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Starlink Found in Kellogg Products

March 8, 2001

GMOs Are Found in Morningstar Farms Products
Food: Kellogg says discovery of genetically modified ingredients was
an isolated incident. No decision has been made on recalls.

By MELINDA FULMER, Times Staff Writer
Los Angeles Times

New laboratory tests have found that veggie burgers and meat-free
corn dogs made by natural foods brand Morningstar Farms contain
genetically modified soy and the controversial genetically altered
feed corn, StarLink, that has not been approved for human consumption.

The tests, commissioned by the activist group Greenpeace,
highlight the difficulty that even natural foods companies are having
in assuring customers that their products do not contain genetically
modified ingredients.

Kellogg Co., which bought Morningstar's parent company,
Worthington Foods, in late 1999, had told customers in a string of
letters and e-mails about its conversion to a soy protein that is not
produced through biotechnology. Its products were not labeled as
GMO-free, however.

Kellogg's own tests confirmed recently that the soy protein it
received from its suppliers was genetically altered.

"This was an isolated incident," said Chris Ervin, a Kellogg
spokeswoman. "It was a case of a supplier not providing ingredients to
our specifications."

Kellogg executives have yet to decide whether to recall any of
the products. But they have contacted the Food and Drug
Administration, which recalled hundreds of StarLink-tainted products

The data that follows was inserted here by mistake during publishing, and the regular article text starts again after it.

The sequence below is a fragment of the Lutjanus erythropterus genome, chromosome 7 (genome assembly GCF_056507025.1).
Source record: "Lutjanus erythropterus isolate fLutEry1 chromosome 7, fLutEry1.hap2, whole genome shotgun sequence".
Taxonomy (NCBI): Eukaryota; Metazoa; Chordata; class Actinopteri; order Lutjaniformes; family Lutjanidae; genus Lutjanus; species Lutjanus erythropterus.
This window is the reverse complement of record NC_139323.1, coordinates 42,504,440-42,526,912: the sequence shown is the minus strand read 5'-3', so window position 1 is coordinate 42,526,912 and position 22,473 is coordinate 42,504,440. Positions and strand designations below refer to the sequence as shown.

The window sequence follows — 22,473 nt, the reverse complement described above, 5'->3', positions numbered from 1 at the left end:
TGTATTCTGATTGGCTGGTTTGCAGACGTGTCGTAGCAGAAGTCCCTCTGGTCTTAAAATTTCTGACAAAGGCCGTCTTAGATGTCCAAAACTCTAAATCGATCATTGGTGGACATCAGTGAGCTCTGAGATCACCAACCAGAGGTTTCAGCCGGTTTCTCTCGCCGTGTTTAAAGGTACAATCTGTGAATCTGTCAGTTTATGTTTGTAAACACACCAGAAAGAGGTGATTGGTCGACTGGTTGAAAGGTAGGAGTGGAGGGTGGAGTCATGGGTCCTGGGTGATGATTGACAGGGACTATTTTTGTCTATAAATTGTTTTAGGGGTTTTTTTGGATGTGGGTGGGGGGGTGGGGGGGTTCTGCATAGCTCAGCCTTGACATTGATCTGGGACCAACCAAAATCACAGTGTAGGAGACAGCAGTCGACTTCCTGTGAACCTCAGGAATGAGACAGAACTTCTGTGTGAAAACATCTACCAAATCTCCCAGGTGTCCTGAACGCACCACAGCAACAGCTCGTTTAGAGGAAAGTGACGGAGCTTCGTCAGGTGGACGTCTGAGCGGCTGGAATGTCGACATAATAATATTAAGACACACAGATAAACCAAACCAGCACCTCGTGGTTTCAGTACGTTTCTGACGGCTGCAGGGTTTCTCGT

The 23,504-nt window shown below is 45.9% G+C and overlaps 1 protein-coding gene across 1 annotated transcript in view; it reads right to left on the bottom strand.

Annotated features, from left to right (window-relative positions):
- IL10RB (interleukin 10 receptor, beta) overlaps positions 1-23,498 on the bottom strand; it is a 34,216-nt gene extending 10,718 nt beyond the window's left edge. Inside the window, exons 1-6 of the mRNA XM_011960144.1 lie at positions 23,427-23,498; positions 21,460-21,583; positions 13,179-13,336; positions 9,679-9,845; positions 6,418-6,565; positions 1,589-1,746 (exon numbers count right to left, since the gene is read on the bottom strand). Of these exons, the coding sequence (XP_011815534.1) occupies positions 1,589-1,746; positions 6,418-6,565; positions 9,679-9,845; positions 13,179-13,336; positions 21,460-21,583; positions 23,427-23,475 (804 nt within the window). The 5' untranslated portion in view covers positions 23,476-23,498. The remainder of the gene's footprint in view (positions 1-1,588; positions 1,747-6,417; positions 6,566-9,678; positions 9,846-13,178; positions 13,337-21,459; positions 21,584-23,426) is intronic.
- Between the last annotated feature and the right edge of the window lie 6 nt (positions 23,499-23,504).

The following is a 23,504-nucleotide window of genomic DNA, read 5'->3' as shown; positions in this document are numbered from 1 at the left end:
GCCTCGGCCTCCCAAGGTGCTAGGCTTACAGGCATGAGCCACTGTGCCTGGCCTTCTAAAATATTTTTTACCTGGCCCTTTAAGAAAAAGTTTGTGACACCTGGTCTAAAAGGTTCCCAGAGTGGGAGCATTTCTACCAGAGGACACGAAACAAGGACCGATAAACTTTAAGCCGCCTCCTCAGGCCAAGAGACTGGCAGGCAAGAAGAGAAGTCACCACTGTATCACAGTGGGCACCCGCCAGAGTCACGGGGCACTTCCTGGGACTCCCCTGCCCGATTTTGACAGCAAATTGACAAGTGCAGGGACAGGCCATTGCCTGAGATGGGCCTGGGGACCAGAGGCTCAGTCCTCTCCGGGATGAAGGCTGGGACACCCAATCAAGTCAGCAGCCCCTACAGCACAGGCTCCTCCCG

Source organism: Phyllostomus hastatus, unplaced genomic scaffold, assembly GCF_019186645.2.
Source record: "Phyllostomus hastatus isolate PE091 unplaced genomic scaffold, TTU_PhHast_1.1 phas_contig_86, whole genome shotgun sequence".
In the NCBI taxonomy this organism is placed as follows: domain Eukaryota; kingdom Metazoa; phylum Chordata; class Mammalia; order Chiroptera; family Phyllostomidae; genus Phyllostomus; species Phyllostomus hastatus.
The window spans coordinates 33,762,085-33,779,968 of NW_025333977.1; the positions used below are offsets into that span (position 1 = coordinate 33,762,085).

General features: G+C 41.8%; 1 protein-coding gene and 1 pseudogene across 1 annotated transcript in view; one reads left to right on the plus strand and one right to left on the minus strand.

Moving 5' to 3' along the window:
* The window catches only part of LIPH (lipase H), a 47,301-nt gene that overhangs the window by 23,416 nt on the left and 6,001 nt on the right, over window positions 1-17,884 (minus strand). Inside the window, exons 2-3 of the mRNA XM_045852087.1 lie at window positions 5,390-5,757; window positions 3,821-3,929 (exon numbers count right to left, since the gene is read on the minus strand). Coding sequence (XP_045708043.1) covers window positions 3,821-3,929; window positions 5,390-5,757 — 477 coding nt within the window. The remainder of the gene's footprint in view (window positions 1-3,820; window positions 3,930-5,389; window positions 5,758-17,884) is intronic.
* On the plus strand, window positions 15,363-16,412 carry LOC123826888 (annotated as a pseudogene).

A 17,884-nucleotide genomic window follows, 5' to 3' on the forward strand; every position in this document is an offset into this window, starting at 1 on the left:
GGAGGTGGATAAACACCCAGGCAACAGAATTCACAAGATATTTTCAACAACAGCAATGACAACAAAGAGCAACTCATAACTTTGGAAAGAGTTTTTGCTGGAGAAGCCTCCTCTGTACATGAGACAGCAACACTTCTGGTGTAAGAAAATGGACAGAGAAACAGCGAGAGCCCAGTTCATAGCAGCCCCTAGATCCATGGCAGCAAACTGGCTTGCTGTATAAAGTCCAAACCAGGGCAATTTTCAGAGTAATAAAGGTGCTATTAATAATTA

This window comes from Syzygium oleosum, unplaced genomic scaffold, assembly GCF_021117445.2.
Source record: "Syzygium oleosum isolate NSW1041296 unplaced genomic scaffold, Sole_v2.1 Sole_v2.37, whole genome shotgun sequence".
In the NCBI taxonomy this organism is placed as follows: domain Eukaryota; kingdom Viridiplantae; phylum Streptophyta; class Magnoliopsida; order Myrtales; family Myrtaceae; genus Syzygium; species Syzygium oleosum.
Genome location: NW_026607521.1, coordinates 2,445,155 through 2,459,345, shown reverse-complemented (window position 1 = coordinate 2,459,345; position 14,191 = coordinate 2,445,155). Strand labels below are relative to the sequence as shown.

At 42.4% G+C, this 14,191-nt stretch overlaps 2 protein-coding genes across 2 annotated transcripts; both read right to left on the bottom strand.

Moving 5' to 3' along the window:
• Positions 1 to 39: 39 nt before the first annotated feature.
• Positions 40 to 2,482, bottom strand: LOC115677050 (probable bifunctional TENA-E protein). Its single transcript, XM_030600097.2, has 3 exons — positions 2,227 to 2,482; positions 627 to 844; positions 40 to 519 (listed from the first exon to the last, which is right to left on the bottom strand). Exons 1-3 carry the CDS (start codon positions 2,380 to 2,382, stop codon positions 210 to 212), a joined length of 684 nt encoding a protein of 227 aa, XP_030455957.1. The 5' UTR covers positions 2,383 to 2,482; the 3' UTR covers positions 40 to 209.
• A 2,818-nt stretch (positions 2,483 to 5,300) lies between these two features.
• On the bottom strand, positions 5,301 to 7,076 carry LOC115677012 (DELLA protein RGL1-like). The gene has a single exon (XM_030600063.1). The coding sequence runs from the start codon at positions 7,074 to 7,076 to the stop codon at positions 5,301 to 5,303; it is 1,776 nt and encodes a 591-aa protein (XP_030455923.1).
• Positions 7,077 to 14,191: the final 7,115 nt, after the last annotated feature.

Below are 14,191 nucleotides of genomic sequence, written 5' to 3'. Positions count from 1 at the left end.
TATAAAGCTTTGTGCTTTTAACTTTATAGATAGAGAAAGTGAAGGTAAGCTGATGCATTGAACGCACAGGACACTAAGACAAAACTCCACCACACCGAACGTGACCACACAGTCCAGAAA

last year and are submitting products to an independent laboratory to
be tested for the controversial corn.

FDA officials say they have insufficient information to decide
whether to recall the products or investigate Kellogg's claims.

One of the tests, conducted by Fairfield, Iowa-based Genetic ID,
indicated that 1% or less of the corn in Morningstar's corn dogs is of
the StarLink variety, which was approved in animal feed but never for
humans for fear that the slow-digesting proteins might cause allergic
reactions.

On Wednesday, the U.S. Department of Agriculture said less than
1% of the corn set to be sold to farmers this spring contained
StarLink corn seed, and the government has offered to buy that seed to
keep it off the market.

Industry analysts say they don't think Kellogg is trying to
mislead customers, but is simply struggling along with most other food
companies to police its supply chain.

"A lot of the industry would like to go GMO-free and use some
kind of insignia on their label, but today they don't have complete
assurance down the [supply] chain," said Grant Ferrier, editor of San
Diego-based Nutrition Business Journal.

Still, a Greenpeace official questioned how vigilant Kellogg has
been in conducting testing or pressuring its suppliers to screen out
genetically modified ingredients.

In another report Greenpeace commissioned from RHM Technologies
in Britain, a biochemist estimated that 50% of the soy in the sample
of Morningstar Harvest Burgers was of the Roundup Ready variety, a
genetically modified soybean that is resistant to a popular weed
killer.

"It's very hard to explain 50% of the soy [in a product] being
genetically engineered as just a slip up," said Charles Margulis, who
heads Greenpeace's genetic engineering campaign. "This seems to be a
company that just doesn't care."

Executives of the nation's largest natural foods chain say they
can attest to the difficulties of trying to be GMO-free.

More than a year after claiming it was going to ban GMOs from its
house-brand products, Whole Foods Market Inc. still hasn't
reformulated all of its products including its sodas and sandwich
cookies and nutrition bars, said Denis Ring, who oversees
manufacturing of its 365-brand product line.

"I don't think anyone is trying to mislead consumers," Ring says.
"I just think the system right now isn't very conducive to segregation
[of these products]."

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